• The Odyssey is also available with its own spin on novel minivan features. The available CabinTalk system is effectively a PA device that lets the driver speak through the vehicle’s speakers to passengers in the third row, rather than shouting in an old-fashioned manner. CabinWatch projects a video of what’s happening in the back of the van to the front passengers, effectively ending kids from hitting each other before anyone has to pull the van over.

  • Unfortunately, the Odyssey’s infotainment system is far more cumbersome to use than equivalent systems on Chrysler and Kia minivans. The menus are confusing, and it isn’t as responsive as other systems on the market. While there are some physical controls for volume and the climate control system, many functions have to be operated through the touchscreen, which can get tiresome and distracting while driving. The system in Honda’s own Accord sedan is more advanced than what’s offered in the Odyssey.

Toyota Sienna: 6

  • The Sienna loses points here, largely because its base model misses out on some of the best features that come standard just one level higher in the lineup.

  • Standard features include a seven-inch touchscreen, AM/FM radio, USB inputs, voice recognition, and Bluetooth audio.

  • Available features include navigation, Apple CarPlay, SiriusXM satellite radio, Siri EyesFree, HD Radio, Toyota Apps, Toyota Connected services, a Wi-Fi hotspot, a JBL sound system with ten speakers and subwoofer, a birds-eye camera, a Blu-ray rear-seat entertainment system, and Driver Easy Speak. Android Auto is not available.

  • Toyota’s Entune infotainment software can be clunky and difficult to use. Its darkened interface and sometimes small text are hard to read and make it awkward to find what you’re looking for while the vehicle is in motion. Connected apps allow smartphones to supplement the system with navigation and other features, but downloading and updating apps on two separate devices (car and phone) can be annoying and difficult to learn.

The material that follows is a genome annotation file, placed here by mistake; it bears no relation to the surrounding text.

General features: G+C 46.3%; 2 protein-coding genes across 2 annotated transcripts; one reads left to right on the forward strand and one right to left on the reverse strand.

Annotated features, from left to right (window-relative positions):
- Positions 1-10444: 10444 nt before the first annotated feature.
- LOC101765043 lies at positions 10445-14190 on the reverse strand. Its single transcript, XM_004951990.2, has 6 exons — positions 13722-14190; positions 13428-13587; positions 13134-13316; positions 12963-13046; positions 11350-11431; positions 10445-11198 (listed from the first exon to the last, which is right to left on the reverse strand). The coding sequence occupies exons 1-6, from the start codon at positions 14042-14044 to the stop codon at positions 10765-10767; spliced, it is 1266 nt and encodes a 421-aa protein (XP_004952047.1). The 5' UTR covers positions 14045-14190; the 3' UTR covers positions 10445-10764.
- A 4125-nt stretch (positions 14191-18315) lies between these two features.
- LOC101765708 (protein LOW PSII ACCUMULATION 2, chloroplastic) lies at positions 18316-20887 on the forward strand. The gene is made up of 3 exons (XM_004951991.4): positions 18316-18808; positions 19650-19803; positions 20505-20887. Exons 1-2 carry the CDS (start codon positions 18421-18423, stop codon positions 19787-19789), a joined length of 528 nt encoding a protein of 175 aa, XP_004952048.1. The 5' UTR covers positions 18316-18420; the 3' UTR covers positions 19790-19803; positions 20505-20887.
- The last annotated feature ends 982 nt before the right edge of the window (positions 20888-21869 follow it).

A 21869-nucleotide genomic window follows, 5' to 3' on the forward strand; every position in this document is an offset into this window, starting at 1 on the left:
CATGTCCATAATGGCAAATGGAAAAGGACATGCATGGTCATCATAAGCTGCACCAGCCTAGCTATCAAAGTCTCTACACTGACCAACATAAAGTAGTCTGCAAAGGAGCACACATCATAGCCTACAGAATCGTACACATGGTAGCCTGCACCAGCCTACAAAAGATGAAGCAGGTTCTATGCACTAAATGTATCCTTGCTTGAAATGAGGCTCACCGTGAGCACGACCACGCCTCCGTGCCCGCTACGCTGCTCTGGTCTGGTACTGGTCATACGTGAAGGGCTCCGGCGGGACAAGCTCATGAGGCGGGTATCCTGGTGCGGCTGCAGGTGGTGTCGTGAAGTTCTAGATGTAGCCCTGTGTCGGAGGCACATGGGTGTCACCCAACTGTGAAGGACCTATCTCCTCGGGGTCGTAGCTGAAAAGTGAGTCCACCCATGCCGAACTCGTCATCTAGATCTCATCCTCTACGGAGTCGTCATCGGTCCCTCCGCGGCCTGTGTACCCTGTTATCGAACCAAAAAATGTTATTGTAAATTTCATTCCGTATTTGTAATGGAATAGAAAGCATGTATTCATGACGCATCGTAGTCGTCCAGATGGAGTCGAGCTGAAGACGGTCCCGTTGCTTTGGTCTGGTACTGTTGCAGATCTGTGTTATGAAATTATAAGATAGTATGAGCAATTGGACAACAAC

Style & Design:

Honda Odyssey: 7

  • Last redesigned for 2018, the Odyssey hasn’t strayed far from the format that’s made it extremely popular among minivans for the last 20 years. Honda’s take on the minivan isn’t as adventurous as the Kia Sedona and its blunt, SUV-like styling. Nor is it as curvaceous as the Chrysler Voyager and Pacifica.

  • Instead, the Odyssey’s look is inoffensive and sticks closely to Honda’s current look across its line. Besides, minivans are about function over form anyway. The Odyssey’s size makes it difficult to maneuver in tight spaces, however, and Honda doesn’t offer a 360-degree camera like some rivals.

  • The interior is generally well-designed, but some drivers might be intimidated by how many buttons and switches are on the center console. While this makes them easy to reach, some controls are small and hard to find by feel. The push-button gear selector will also trip up those used to a conventional lever, although it’s likely no more confusing than the rotary dial on the Chrysler minivans.

  • Quality is generally good, but plastics are more serviceable than plush. Again, the Pacifica does a better job of providing a premium interior experience, especially on higher-end versions.

Toyota Sienna: 8

  • The Sienna is one of the more sharply styled minivans on the market, but it’s still got a family-friendly appearance that doesn’t color too far outside of the lines.

  • The new Nightshade edition darkens body trim and blacks out the wheels to make the Sienna look more aggressive and sportier, though it’s still absolutely a minivan in every way possible.

The front seats are supportive and well-padded, and the fact that each front passenger has their own fold-down armrest makes it even easier for people of all sizes to be comfortable.

When equipped, the second-row bucket seats are as comfortable and well-appointed as the front seats and offer enough room to fit large car seats.

The Sienna’s dash is crowded, and controls are bunched together, which can make it difficult to see and find the right button for the setting that you need.

Practicality:

Honda Odyssey: 8